Among many issues confronted by eDiscovery practitioners, the transfer and hosting of data for legal review is most pressing. Working remotely in disjointed settings poses many difficult challenges. The lack of bandwidth on secure dedicated networks compound the problem—one that is not easily overcome. Data transfer requires intensive time and effort, resulting in adverse impacts to the data collection step of the EDRM. Similarly, the EDRM requirements of preservation and processing steps prior to legal review are a challenge because of the exacting standards of encryption requirements and safe keeping when the data is at rest.
In a typical litigation involving eDiscovery, the parties encounter a variety of disparate sources of information, including (a) active data from local drives, network shares, or emails, (b) cloud systems, (c) mobile devices, (d) offline sources, (e) backup data, and (f) data that is kept in “not easily accessible” areas (per FRCP Rule 26) such as legacy data storage systems. The data collection from these sources requires technical expertise.
Collected data must be moved at a fast speed—while maintaining security—to a safe and tamper-proof location either for preservation or processing prior to legal review. Most often, the size of the data sets involved is large, running in excess of hundreds of gigabytes or even terabytes. Maintenance of the confidentiality of data is of utmost importance. Since the data is collected in response to a discovery request in a litigation or a third-party subpoena, it usually harbors highly confidential information that requires advanced standards of encryption at rest and in transmission.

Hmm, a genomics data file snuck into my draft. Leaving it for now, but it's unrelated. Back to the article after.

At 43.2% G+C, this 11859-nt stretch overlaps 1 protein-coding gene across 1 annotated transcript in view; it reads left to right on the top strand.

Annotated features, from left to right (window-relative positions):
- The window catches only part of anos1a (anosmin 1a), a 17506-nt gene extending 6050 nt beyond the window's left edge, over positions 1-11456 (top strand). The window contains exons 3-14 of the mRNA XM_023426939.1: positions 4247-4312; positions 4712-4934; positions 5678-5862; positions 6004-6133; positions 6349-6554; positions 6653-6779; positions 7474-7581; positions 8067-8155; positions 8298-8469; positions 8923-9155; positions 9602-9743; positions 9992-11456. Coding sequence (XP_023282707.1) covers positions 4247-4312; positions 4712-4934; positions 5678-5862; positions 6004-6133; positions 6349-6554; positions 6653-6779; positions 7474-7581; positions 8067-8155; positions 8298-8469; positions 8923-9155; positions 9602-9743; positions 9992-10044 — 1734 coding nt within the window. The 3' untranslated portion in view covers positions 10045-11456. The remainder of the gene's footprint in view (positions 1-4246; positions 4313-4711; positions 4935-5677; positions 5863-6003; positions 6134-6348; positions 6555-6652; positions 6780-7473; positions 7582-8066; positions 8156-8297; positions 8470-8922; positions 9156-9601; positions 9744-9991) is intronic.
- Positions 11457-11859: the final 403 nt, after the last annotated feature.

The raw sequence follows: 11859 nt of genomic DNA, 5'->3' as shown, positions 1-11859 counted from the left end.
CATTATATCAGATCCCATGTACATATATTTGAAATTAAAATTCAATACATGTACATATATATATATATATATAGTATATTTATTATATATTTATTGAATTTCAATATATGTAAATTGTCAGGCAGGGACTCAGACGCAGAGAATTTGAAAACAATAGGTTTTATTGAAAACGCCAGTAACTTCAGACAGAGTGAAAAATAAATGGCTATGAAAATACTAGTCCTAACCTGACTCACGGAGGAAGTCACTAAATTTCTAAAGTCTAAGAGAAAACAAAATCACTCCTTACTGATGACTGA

Fortunately, Seagate’s new Lyve mass data storage platform provides a remedy for the problem.
The Lyve ecosystem offers a holistic solution to manage mass-capacity edge data transfers and frictionless cloud storage. Lyve Mobile data transfer as a service and Lyve Cloud storage as a service address key pain points in the legal industry—especially as they relate to eDiscovery needs. Leveraging its self-encrypting drive technology, Seagate provides a reliable, secure, and fast data transfer service that allows data to be transferred with little-to-no risk. The confidentiality, integrity, and availability of data is always maintained, ensuring that the critical objectives of data governance are accomplished. The Lyve mass data storage platform’s modular building blocks are designed to work seamlessly together, comprising various data storage pieces that fit together like pieces of a puzzle.
Flexible, Limitless Cloud Storage with Stringent Security Standards